kamikazeˌkɑ mɪˈkɑ zi
a fighter plane used for suicide missions by Japanese pilots in World War II
a pilot trained and willing to cause a suicidal crash
An attack requiring the suicide of the one carrying it out, especially when done with an aircraft.
One who makes an attack requiring his suicide, especially when done with an aircraft.
The Kamikaze, official name: Tokubetsu Kōgekitai, Tokkō Tai or Tokkō were suicide attacks by military aviators from the Empire of Japan against Allied naval vessels in the closing stages of the Pacific campaign of World War II, designed to destroy warships more effectively than was possible with conventional attacks. Numbers quoted vary, but at least 47 Allied vessels, from PT boats to escort carriers, were sunk by kamikaze attacks, and about 300 damaged. During World War II, nearly 4,000 kamikaze pilots were sacrificed. About 14% of kamikaze attacks managed to hit a ship. Kamikaze aircraft were essentially pilot-guided explosive missiles, purpose-built or converted from conventional aircraft. Pilots would attempt to crash their aircraft into enemy ships in what was called a "Body Attack" in planes laden with some combination of explosives, bombs, torpedoes and full fuel tanks; accuracy was much better than a conventional attack, and the payload larger. A kamikaze could sustain damage which would disable a conventional attacker and still achieve its objective. The goal of crippling or destroying large numbers of Allied ships, particularly aircraft carriers, was considered to justify sacrificing pilots and aircraft.
Kamikaze (神風, pronounced [kamiꜜkaze]; "divine wind" or "spirit wind"), officially Shinpū Tokubetsu Kōgekitai (神風特別攻撃隊, "Divine Wind Special Attack Unit"), were a part of the Japanese Special Attack Units of military aviators who flew suicide attacks for the Empire of Japan against Allied naval vessels in the closing stages of the Pacific campaign of World War II, intending to destroy warships more effectively than with conventional air attacks. About 3,800 kamikaze pilots died during the war, and more than 7,000 naval personnel were killed by kamikaze attacks.Kamikaze aircraft were essentially pilot-guided explosive missiles, purpose-built or converted from conventional aircraft. Pilots would attempt to crash their aircraft into enemy ships in what was called a "body attack" (tai-atari) in aircraft loaded with bombs, torpedoes and or other explosives. About 19% of kamikaze attacks were successful. The Japanese considered the goal of damaging or sinking large numbers of Allied ships to be a just reason for suicide attacks; kamikaze was more accurate than conventional attacks and often caused more damage. Some kamikazes were still able to hit their targets even after their aircraft had been crippled. The attacks began in October 1944, at a time when the war was looking increasingly bleak for the Japanese. They had lost several important battles, many of their best pilots had been killed, their aircraft were becoming outdated, and they had lost command of the air. Japan was losing pilots faster than it could train their replacements, and the nation's industrial capacity was diminishing relative to that of the Allies. These factors, along with Japan's unwillingness to surrender, led to the use of kamikaze tactics as Allied forces advanced towards the Japanese home islands. The tradition of death instead of defeat, capture, and shame was deeply entrenched in Japanese military culture; one of the primary values in the samurai life and the Bushido code was loyalty and honor until death. In addition to kamikazes, the Japanese military also used or made plans for non-aerial Japanese Special Attack Units, including those involving Kairyu (submarines), Kaiten human torpedoes, Shinyo speedboats and Fukuryu divers.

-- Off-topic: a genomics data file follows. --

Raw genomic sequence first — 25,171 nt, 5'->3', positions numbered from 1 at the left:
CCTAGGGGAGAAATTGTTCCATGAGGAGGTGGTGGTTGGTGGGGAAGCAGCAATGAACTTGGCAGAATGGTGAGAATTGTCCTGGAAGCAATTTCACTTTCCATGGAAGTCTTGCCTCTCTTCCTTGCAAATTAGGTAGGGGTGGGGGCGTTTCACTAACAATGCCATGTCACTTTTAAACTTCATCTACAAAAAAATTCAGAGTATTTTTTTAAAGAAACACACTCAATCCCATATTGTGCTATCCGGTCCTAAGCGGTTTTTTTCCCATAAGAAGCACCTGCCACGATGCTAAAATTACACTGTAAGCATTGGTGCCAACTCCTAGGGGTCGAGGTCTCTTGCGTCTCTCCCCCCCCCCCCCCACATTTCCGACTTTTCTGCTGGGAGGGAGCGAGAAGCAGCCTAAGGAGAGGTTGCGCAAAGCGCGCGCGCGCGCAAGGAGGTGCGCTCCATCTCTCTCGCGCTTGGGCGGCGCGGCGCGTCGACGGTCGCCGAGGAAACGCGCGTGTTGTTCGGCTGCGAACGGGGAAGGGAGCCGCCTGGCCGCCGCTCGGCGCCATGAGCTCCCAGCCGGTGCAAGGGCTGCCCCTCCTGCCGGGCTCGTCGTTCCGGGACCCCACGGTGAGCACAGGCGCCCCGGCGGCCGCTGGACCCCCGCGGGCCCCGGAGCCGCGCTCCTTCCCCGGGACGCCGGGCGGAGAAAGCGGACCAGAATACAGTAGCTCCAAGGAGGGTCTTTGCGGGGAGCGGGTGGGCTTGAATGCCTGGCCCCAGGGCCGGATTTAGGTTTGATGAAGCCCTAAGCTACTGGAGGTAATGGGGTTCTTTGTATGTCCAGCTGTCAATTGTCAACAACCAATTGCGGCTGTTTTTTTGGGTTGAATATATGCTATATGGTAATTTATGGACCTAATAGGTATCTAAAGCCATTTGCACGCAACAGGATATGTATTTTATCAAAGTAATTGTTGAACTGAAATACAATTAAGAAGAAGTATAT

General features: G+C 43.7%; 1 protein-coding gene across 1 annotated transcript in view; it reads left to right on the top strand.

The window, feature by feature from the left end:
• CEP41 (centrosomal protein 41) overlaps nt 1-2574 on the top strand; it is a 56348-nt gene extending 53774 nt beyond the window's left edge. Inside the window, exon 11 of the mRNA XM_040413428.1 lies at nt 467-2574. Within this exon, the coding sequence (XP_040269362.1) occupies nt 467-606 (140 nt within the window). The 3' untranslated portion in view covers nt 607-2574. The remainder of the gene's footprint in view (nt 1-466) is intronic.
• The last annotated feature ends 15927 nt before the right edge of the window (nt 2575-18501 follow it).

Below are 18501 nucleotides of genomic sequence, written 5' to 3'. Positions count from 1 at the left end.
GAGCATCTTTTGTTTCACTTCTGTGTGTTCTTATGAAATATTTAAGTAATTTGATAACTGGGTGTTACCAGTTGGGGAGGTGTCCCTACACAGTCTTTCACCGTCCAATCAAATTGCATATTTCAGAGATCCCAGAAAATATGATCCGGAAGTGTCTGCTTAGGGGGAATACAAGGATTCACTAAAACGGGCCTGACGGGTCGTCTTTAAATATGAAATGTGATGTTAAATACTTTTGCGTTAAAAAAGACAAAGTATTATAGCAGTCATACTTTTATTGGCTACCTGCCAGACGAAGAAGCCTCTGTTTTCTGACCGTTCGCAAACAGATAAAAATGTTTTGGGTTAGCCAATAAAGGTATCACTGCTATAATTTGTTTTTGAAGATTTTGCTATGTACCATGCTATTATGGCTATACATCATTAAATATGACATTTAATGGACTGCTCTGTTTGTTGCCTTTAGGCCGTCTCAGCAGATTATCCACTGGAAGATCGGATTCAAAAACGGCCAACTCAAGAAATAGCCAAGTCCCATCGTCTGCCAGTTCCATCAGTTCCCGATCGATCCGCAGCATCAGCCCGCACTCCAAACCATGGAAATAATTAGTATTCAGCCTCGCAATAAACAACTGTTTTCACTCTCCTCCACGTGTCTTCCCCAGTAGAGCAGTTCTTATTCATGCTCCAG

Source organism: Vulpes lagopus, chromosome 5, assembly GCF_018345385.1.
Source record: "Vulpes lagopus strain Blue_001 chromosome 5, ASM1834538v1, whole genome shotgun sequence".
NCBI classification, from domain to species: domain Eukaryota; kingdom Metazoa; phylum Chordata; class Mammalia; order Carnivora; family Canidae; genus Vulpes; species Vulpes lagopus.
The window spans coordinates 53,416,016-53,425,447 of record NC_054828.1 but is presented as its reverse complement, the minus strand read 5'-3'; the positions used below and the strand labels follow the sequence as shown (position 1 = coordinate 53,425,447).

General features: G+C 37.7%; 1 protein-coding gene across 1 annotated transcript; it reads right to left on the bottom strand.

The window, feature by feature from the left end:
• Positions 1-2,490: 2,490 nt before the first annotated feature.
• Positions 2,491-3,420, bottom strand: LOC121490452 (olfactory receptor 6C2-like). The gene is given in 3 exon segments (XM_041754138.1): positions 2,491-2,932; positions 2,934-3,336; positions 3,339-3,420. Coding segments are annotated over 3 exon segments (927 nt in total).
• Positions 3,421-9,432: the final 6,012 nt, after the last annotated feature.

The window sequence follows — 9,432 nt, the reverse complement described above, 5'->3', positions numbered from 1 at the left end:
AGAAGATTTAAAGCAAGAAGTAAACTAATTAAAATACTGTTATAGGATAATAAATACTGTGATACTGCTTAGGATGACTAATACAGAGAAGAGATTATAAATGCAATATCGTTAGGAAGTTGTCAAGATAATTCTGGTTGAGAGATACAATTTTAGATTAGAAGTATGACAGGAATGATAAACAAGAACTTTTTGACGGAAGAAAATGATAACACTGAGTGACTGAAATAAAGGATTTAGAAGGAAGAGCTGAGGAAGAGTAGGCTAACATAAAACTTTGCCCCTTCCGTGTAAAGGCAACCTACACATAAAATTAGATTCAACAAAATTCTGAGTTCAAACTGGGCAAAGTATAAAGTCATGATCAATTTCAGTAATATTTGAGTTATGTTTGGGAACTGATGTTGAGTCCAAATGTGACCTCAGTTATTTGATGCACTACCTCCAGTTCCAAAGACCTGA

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"kamikaze." Kamus.net. STANDS4 LLC, 2023. Web. 31 May 2023. <https://www.kamus.net/english/kamikaze>.
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